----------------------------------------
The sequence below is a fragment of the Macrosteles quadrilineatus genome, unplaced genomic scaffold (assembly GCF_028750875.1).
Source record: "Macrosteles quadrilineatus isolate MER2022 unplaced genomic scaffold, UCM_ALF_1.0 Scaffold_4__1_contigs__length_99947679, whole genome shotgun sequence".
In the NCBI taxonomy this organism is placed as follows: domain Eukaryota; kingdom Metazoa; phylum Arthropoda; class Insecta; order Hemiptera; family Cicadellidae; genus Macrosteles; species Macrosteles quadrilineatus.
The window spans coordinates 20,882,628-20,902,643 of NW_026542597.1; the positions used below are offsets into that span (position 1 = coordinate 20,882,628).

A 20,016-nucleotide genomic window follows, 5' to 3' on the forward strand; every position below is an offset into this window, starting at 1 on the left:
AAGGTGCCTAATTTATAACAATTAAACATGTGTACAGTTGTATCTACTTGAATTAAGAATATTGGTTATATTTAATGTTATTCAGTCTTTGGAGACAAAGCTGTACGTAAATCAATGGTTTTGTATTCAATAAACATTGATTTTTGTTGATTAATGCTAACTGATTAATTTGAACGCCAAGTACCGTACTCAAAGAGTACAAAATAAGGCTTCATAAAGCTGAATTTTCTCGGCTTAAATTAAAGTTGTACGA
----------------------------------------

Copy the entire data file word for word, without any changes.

The sequence below is a fragment of the Macrosteles quadrilineatus genome, unplaced genomic scaffold (assembly GCF_028750875.1).
Source record: "Macrosteles quadrilineatus isolate MER2022 unplaced genomic scaffold, UCM_ALF_1.0 Scaffold_4__1_contigs__length_99947679, whole genome shotgun sequence".
In the NCBI taxonomy this organism is placed as follows: domain Eukaryota; kingdom Metazoa; phylum Arthropoda; class Insecta; order Hemiptera; family Cicadellidae; genus Macrosteles; species Macrosteles quadrilineatus.
The window spans coordinates 20,882,628-20,902,643 of NW_026542597.1; the positions used below are offsets into that span (position 1 = coordinate 20,882,628).

A 20,016-nucleotide genomic window follows, 5' to 3' on the forward strand; every position below is an offset into this window, starting at 1 on the left:
AAGGTGCCTAATTTATAACAATTAAACATGTGTACAGTTGTATCTACTTGAATTAAGAATATTGGTTATATTTAATGTTATTCAGTCTTTGGAGACAAAGCTGTACGTAAATCAATGGTTTTGTATTCAATAAACATTGATTTTTGTTGATTAATGCTAACTGATTAATTTGAACGCCAAGTACCGTACTCAAAGAGTACAAAATAAGGCTTCATAAAGCTGAATTTTCTCGGCTTAAATTAAAGTTGTACGA